- The Washington Times - Thursday, February 7, 2008


The Bush administration is readying for the huge task of adopting a single new governmentwide set of standards for information that is not secret, but which officials still want to control.

According to a briefing prepared for congressional staff, the system will replace dozens of categories of restricted data with just three. Four existing categories will be grandfathered into the system.

These types of restricted information, collectively called “sensitive but unclassified” or “controlled, unclassified information,” are currently managed under “an ungoverned body of policies that confuses both producers and users,” according to the briefing.

Over many years, and especially since the September 11 terrorist attacks, an overlapping, inconsistent and sometimes contradictory forest of categories and markings has arisen, agency by agency, as officials sought to restrict access to various types of information.

The restrictions cover all kinds of documents from the routine daily schedules of senior officials to grand jury transcripts or witness protection information.

The result, government figures show, is more than 100 categories of information, each with its unique rationale and handling and distribution restrictions.

In some cases the same term, “security sensitive” for instance, can mean different things in different agencies.

Officials say this underbrush of regulations is inhibiting the sharing of terrorism information within the federal government and between it and state and local agencies — a major recommendation of the September 11 commission later mandated by Congress. Moreover, says the briefing document, the confusion means that restricted information is sometimes shared more widely than it should be.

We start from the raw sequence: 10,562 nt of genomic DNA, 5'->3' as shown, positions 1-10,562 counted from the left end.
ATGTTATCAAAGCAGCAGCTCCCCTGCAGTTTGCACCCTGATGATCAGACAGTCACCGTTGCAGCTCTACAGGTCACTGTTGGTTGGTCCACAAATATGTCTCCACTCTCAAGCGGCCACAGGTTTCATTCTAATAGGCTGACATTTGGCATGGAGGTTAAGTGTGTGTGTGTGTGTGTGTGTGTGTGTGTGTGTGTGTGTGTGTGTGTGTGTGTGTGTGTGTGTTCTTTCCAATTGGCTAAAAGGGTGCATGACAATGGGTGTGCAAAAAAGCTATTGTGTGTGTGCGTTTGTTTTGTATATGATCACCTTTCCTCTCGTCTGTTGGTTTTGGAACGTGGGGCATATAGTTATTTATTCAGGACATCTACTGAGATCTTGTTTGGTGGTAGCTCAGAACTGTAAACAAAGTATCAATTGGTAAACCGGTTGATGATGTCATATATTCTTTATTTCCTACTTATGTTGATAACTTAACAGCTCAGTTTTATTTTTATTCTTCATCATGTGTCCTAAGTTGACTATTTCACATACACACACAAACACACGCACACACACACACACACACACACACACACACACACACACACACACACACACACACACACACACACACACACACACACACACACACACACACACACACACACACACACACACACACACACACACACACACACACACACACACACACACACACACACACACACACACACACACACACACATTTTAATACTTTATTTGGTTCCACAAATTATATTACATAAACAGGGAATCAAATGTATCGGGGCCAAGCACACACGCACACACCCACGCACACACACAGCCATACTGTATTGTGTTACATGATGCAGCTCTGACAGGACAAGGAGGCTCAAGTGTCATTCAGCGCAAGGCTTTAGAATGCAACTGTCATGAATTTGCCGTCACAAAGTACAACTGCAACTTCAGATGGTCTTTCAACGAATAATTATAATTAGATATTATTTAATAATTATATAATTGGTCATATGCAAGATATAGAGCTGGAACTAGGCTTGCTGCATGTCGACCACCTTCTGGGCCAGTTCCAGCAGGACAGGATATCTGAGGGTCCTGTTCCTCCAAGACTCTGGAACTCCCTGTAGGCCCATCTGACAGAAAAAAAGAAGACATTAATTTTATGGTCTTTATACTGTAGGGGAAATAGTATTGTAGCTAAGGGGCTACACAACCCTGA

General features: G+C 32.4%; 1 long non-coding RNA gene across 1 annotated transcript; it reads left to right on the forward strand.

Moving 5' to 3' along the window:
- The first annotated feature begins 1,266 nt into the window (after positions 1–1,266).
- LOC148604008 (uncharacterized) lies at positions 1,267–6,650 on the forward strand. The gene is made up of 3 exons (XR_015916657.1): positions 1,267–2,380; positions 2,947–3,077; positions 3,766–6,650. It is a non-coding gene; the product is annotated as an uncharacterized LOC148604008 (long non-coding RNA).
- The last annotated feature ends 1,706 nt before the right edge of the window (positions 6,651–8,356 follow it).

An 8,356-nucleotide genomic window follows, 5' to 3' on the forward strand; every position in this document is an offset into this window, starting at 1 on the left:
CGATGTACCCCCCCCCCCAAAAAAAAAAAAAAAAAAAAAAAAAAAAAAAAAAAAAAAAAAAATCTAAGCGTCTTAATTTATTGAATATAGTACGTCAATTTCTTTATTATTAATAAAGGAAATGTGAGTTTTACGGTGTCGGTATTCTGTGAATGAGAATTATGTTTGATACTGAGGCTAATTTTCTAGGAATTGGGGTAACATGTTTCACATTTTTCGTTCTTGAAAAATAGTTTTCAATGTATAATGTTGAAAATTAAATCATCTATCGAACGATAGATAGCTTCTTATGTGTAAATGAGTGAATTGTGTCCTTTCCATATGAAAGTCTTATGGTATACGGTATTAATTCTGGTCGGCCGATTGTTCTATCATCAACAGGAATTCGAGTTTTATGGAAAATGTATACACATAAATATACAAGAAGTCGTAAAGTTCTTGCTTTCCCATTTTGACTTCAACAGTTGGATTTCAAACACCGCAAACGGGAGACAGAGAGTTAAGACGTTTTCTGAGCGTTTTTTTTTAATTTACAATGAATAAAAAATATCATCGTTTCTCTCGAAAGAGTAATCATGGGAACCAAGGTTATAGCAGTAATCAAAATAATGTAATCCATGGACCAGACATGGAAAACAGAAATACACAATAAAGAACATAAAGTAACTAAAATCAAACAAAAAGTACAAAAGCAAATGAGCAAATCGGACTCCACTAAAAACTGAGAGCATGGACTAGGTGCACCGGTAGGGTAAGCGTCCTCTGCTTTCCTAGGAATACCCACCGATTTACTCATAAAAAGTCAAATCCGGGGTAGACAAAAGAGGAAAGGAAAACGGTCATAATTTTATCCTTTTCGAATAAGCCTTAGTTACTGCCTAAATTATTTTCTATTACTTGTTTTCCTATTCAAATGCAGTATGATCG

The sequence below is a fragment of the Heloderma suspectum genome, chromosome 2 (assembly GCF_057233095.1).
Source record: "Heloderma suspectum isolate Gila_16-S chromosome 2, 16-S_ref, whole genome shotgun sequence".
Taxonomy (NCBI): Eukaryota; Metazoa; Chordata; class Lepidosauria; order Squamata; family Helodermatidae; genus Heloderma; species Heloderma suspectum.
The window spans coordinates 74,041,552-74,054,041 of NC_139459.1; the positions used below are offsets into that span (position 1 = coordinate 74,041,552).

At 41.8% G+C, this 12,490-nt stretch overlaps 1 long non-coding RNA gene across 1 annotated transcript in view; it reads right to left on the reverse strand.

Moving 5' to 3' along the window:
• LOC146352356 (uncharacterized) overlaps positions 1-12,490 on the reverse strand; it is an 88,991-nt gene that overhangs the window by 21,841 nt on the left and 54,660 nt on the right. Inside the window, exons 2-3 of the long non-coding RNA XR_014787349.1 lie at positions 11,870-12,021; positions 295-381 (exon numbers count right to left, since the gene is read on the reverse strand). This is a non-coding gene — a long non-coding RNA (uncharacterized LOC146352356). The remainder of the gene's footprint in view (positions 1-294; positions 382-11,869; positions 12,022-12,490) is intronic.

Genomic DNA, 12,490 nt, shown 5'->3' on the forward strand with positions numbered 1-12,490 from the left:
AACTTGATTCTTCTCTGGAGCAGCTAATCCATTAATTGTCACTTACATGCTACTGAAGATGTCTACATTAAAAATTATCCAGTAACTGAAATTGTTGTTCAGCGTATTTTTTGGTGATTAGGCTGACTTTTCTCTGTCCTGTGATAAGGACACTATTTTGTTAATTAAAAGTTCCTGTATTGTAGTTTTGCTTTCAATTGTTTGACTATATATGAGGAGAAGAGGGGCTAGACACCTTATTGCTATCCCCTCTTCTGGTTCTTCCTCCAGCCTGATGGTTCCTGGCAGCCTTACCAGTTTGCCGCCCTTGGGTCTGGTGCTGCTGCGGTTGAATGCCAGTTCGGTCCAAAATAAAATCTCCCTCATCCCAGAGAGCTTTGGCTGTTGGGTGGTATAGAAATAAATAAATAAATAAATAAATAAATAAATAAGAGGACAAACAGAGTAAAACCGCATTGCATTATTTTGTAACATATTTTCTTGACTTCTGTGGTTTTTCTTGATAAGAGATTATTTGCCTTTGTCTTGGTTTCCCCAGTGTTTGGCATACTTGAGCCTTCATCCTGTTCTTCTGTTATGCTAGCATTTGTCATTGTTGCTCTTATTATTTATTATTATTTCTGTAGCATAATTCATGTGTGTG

If and when the president signs the order, the three new categories will rate information according to “safeguards” how it should be stored handled and transmitted and “dissemination” who is allowed to see it.

The lowest-ranked category, which congressional staff said would be roughly equivalent to the current “for official use only” markings, would be called “standard safeguards, standard dissemination.” After that comes “standard safeguards, specific dissemination,” which is handled in the same way but which fewer people are entitled to see.

The most-protected category will be “enhanced safeguards, specific dissemination,” but the executive agent will be empowered to create more categories within the new framework if proves necessary.

The four categories that will be grandfathered in are Safeguards Information, which is material the Nuclear Regulatory Commission thinks poses a threat to public health and safety; Security Sensitive Information, the category created by the Transportation Security Administration; and Protected Critical Infrastructure Information and Chemical-Terrorism Vulnerability Information, which are types of data about security vulnerabilities collected from the private sector by the Department of Homeland Security.

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